Top 7 reasons to foster a shelter pet over the holidays! (and there’s a giveaway too!)
Enter to win on all 10 participating blogs!!
Joining us in the fun for this year Paws & Santa Claws Holiday Giveaway are:
Foster a shelter pet. Make a difference
So I may have mentioned that I am an enabler. I am the wrong person to ask if you want someone to talk you out of fostering or adopting a pet. I work in a shelter and often have office fosters (a gateway if there ever was one!) like Lila.
Lila’s first day as my office foster.
Give a shelter animal a break from the stress of the shelter.
Shelters do the best they can to keep animals happy and healthy but the shelter is a scary and stressful place no matter how dedicated the staff and volunteers are, or how nice the shelter may be. Giving an animal a place to decompress for a couple of weeks can help them relax and find a little peace away from the noise and the chaos of the shelter environment. Committing to foster a pet over the holidays also has the added benefit of de-stressing your life as you slow things down and focus on your house guest. As you can see, Lila was REALLY struggling to settle in her first night as a foster in our house 😉
Learn more about how a potential new pet will work in your current home dynamic
Perhaps you’re considering adding a pet to your home but you’re unsure how a dog or cat (or ANOTHER dog or cat) might fit into your family routine. Fostering is a fantastic way to get a feel for how a new pet might work. It gives you a chance to see how everyone gets along before committing fully.
Helps the shelter learn more about the animal and how they might be in a home which increases their adoptability
Unfortunately, most animals enter shelters without a complete, or even partial history. Shelter staff may know very little about an animal and the shelter environment doesn’t always allow an animal’s true personality to shine through. We often don’t have answers to questions such as, “Does this dog ride well in a car?”, “Are there signs of separation anxiety?”, “Is the dog house broken or crate trained?” Time in a foster home can provide invaluable information to adoption staff in making good matches.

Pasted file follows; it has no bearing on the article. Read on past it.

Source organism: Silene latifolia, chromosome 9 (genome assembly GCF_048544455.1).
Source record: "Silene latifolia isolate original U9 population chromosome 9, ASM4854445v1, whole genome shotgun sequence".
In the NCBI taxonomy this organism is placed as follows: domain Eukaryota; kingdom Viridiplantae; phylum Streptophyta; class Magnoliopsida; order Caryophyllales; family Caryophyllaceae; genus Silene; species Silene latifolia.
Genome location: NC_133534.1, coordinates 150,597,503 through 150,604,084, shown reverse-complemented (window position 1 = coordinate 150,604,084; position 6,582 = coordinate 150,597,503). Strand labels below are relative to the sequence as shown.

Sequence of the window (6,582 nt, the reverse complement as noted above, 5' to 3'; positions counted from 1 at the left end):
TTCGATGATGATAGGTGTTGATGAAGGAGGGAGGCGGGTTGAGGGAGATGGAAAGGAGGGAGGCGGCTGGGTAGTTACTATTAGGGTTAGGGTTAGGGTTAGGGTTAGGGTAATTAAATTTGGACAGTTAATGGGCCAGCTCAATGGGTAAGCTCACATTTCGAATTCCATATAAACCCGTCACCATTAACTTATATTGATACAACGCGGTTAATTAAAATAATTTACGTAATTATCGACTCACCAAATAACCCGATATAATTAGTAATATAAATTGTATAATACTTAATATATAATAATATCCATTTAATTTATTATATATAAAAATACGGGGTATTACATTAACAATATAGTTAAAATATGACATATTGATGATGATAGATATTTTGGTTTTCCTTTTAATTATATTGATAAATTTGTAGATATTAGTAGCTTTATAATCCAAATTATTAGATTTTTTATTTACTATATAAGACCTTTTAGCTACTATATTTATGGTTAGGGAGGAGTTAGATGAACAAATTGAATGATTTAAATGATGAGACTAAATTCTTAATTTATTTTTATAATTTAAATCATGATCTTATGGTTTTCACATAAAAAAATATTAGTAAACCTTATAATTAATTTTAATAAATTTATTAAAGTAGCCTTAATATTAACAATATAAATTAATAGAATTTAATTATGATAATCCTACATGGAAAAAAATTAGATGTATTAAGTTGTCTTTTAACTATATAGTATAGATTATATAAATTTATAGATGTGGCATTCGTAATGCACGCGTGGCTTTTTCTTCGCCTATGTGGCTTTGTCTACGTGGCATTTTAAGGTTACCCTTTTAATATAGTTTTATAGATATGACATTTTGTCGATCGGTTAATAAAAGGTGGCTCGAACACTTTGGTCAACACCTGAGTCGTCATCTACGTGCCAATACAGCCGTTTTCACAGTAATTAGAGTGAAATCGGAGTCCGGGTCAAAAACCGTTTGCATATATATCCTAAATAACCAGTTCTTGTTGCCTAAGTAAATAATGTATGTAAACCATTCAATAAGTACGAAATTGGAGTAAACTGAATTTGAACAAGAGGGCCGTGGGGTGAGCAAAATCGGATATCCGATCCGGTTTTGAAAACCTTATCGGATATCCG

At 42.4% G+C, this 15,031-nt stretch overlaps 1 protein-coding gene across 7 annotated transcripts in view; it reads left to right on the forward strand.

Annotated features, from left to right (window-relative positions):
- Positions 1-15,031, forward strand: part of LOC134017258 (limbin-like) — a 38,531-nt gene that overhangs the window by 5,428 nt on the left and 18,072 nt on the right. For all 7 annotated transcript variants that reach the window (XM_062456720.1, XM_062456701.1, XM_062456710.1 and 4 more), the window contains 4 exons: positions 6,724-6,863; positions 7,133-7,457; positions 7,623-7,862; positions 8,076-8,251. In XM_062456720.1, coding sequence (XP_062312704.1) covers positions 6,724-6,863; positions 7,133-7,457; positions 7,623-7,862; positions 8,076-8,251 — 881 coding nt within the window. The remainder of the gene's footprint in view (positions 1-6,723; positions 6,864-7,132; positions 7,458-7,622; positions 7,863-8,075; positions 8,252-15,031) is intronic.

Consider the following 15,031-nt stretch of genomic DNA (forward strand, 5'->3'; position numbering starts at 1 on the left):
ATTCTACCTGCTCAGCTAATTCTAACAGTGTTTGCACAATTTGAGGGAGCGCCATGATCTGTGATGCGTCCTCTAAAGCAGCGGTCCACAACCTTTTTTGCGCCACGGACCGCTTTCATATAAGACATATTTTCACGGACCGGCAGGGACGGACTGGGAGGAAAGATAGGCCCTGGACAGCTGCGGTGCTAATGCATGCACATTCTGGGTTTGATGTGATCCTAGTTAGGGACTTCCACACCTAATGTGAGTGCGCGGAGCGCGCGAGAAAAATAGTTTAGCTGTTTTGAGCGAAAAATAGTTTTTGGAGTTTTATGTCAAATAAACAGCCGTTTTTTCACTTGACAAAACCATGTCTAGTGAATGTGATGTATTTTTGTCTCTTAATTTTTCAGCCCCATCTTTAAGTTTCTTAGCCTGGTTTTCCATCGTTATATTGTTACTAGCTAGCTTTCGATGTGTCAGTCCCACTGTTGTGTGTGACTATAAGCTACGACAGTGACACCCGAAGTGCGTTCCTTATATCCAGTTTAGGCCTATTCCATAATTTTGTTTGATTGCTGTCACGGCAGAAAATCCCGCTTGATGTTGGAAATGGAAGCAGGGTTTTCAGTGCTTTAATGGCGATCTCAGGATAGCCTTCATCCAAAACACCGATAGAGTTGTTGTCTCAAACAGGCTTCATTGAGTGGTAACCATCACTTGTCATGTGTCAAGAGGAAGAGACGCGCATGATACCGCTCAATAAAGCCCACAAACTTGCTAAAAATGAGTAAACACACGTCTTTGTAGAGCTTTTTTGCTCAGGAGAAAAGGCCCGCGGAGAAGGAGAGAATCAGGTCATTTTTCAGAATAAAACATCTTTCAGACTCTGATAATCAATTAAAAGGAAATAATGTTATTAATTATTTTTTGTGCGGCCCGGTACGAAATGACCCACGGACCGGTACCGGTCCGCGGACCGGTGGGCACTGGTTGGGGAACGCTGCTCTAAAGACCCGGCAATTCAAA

Lila rides beautifully in the car!
Help a shelter pet learn new manners and get some training to help it be more adoptable
Even a couple of weeks in your home learning a routine and basic commands like “sit” or “leave it” can have a huge impact on increasing an animal’s chances of being adopted from the shelter. Providing a soft place for a shy and fearful dog to land for a short time or getting a high energy dog out for a couple of weeks on your morning run can make a difference in how that animal behaves at the shelter.
Does this really need any further explanation? Free snuggles. Enough said. 🙂
It helps you to “give” even when you’re strapped for cash
Most shelters and rescue will provide everything you need to foster a pet including food, medicine, crates, toys, treats, training tools, resources and more. All you need to do is open your home and your heart to an animal in need. I promise you, giving your time and your attention to an animal in need is invaluable!
If you’re lucky, it’ll be a love match.
I know a lot of people dislike the term “foster fail” but I’ve always said, “If I’m going to fail at anything, I’ll gloriously fail at fostering” I’ve fostered three times and “failed” twice, which is how both Piper and Lila joined my crazy crew!
Simon , Lila and Piper (clockwise from bottom)
Lila’s first day as an official member of the family (November 20, 2017)
Now, go ahead and enter the giveaway and then head to your favorite shelter to fill out a foster application! If you do foster for the holidays, please let us know how it goes!